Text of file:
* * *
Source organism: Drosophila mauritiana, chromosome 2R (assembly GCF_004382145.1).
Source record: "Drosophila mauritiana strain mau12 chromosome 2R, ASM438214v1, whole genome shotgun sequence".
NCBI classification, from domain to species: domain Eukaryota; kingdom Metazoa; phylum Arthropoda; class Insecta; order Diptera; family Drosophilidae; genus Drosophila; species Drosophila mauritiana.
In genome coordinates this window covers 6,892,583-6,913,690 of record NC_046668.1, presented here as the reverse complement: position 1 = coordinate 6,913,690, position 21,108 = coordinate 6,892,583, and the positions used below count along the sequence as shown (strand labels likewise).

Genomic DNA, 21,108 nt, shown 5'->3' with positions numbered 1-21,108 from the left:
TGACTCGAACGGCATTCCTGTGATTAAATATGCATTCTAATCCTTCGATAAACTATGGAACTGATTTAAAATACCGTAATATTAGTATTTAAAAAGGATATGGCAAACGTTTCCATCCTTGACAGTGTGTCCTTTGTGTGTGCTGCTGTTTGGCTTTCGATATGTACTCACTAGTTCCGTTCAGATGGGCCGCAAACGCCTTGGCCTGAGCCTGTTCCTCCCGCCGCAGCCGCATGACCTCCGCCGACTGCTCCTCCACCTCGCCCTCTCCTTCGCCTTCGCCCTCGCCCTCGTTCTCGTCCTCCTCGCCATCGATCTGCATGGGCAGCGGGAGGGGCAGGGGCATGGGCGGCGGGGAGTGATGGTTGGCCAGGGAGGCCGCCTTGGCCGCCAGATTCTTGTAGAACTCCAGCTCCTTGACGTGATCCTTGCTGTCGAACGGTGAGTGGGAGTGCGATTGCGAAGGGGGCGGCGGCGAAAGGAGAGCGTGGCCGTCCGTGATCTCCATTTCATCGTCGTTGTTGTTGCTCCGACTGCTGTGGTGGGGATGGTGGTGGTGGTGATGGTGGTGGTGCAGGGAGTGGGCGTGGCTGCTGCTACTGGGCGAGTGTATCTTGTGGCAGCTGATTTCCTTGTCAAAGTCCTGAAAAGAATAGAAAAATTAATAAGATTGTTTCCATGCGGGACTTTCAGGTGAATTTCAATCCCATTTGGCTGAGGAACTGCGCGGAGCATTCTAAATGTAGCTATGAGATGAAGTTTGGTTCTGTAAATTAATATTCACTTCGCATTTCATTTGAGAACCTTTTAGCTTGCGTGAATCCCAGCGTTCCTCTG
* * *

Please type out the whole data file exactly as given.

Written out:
Source organism: Drosophila mauritiana, chromosome 2R (assembly GCF_004382145.1).
Source record: "Drosophila mauritiana strain mau12 chromosome 2R, ASM438214v1, whole genome shotgun sequence".
NCBI classification, from domain to species: domain Eukaryota; kingdom Metazoa; phylum Arthropoda; class Insecta; order Diptera; family Drosophilidae; genus Drosophila; species Drosophila mauritiana.
In genome coordinates this window covers 6,892,583-6,913,690 of record NC_046668.1, presented here as the reverse complement: position 1 = coordinate 6,913,690, position 21,108 = coordinate 6,892,583, and the positions used below count along the sequence as shown (strand labels likewise).

Genomic DNA, 21,108 nt, shown 5'->3' with positions numbered 1-21,108 from the left:
TGACTCGAACGGCATTCCTGTGATTAAATATGCATTCTAATCCTTCGATAAACTATGGAACTGATTTAAAATACCGTAATATTAGTATTTAAAAAGGATATGGCAAACGTTTCCATCCTTGACAGTGTGTCCTTTGTGTGTGCTGCTGTTTGGCTTTCGATATGTACTCACTAGTTCCGTTCAGATGGGCCGCAAACGCCTTGGCCTGAGCCTGTTCCTCCCGCCGCAGCCGCATGACCTCCGCCGACTGCTCCTCCACCTCGCCCTCTCCTTCGCCTTCGCCCTCGCCCTCGTTCTCGTCCTCCTCGCCATCGATCTGCATGGGCAGCGGGAGGGGCAGGGGCATGGGCGGCGGGGAGTGATGGTTGGCCAGGGAGGCCGCCTTGGCCGCCAGATTCTTGTAGAACTCCAGCTCCTTGACGTGATCCTTGCTGTCGAACGGTGAGTGGGAGTGCGATTGCGAAGGGGGCGGCGGCGAAAGGAGAGCGTGGCCGTCCGTGATCTCCATTTCATCGTCGTTGTTGTTGCTCCGACTGCTGTGGTGGGGATGGTGGTGGTGGTGATGGTGGTGGTGCAGGGAGTGGGCGTGGCTGCTGCTACTGGGCGAGTGTATCTTGTGGCAGCTGATTTCCTTGTCAAAGTCCTGAAAAGAATAGAAAAATTAATAAGATTGTTTCCATGCGGGACTTTCAGGTGAATTTCAATCCCATTTGGCTGAGGAACTGCGCGGAGCATTCTAAATGTAGCTATGAGATGAAGTTTGGTTCTGTAAATTAATATTCACTTCGCATTTCATTTGAGAACCTTTTAGCTTGCGTGAATCCCAGCGTTCCTCTG